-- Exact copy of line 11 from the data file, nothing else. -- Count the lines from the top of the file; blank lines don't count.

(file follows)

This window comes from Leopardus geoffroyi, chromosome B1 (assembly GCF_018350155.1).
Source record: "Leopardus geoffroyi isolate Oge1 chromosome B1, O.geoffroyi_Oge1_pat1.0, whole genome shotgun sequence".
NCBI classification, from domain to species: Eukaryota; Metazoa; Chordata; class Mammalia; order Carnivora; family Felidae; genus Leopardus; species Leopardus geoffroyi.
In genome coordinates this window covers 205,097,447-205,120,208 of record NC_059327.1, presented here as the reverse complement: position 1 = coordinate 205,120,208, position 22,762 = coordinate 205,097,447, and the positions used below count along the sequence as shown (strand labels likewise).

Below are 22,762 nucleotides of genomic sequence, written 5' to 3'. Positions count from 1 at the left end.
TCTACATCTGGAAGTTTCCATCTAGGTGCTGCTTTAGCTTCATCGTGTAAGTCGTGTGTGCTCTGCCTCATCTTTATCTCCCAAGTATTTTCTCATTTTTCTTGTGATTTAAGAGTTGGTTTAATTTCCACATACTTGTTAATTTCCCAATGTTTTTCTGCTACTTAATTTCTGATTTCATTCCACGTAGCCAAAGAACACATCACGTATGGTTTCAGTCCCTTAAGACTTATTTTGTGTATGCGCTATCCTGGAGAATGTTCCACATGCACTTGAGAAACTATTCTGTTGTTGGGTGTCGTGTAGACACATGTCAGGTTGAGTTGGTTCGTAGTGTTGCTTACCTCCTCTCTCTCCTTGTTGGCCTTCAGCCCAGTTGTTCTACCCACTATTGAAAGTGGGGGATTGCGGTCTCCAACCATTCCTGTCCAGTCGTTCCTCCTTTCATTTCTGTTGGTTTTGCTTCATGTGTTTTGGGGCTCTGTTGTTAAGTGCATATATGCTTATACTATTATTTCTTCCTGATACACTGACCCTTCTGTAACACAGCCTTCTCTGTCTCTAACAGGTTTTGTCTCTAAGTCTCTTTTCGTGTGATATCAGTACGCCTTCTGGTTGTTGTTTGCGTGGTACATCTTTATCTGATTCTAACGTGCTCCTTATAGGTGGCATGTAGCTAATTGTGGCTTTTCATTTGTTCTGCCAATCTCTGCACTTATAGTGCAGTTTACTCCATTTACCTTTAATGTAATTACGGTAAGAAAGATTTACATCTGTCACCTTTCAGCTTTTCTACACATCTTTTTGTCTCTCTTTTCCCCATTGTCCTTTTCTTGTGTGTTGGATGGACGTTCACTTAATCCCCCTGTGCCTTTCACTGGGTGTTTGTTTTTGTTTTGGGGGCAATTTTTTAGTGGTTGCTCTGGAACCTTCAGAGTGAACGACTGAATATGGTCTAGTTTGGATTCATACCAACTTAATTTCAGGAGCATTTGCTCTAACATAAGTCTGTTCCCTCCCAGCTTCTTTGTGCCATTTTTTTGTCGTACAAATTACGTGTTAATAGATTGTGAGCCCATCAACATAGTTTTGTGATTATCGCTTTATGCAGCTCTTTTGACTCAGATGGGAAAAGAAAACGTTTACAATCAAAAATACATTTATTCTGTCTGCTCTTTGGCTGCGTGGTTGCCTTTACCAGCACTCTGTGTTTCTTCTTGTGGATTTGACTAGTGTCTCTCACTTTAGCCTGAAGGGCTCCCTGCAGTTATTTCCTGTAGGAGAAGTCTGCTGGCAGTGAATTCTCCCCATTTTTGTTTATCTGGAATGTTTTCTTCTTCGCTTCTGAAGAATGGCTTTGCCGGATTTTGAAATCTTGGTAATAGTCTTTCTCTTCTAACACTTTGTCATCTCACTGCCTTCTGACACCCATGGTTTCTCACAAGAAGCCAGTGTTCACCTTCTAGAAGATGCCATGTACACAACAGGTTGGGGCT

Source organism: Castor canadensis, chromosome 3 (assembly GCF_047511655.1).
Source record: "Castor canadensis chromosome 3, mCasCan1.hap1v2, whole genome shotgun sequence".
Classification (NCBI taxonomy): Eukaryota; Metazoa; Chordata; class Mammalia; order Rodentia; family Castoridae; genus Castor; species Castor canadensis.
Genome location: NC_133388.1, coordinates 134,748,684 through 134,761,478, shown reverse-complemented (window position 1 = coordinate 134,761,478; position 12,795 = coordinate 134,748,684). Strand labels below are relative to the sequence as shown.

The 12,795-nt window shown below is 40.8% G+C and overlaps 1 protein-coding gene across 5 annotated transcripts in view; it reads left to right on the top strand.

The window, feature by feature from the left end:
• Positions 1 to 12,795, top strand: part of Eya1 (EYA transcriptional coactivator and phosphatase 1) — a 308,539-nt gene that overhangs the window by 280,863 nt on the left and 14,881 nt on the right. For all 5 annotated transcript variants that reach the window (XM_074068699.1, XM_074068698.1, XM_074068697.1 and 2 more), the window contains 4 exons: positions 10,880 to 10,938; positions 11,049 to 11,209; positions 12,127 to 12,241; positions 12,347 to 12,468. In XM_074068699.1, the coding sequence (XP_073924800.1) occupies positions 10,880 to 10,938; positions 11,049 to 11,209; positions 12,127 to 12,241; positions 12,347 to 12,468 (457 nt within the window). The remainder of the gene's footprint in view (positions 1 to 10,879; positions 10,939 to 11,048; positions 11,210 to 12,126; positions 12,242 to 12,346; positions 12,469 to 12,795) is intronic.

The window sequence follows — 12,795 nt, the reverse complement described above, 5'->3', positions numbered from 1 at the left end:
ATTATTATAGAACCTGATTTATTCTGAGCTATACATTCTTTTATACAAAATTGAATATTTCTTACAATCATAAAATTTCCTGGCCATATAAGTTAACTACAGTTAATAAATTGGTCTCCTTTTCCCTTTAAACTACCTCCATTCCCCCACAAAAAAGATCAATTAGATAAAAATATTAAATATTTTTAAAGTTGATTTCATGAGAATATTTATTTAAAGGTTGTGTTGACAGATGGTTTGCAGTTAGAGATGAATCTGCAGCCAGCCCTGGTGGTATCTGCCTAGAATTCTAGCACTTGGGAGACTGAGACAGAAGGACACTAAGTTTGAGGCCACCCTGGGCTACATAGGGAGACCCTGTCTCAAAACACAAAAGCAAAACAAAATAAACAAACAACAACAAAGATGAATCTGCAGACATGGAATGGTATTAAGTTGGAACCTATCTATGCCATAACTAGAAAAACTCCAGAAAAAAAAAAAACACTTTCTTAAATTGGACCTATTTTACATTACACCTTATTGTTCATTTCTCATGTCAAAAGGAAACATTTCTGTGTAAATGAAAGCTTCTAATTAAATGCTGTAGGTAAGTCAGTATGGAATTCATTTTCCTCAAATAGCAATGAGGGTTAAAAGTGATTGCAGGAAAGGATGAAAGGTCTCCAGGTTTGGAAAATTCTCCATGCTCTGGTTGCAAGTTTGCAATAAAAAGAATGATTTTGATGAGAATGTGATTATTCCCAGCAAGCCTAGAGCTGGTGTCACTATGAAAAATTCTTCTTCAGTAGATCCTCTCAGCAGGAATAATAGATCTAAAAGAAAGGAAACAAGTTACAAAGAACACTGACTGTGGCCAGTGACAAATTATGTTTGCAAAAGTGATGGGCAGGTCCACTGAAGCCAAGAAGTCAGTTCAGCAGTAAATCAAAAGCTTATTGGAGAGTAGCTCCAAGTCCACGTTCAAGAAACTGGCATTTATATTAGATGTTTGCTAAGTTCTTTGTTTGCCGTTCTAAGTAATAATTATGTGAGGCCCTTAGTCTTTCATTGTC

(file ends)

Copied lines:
The 12,795-nt window shown below is 40.8% G+C and overlaps 1 protein-coding gene across 5 annotated transcripts in view; it reads left to right on the top strand.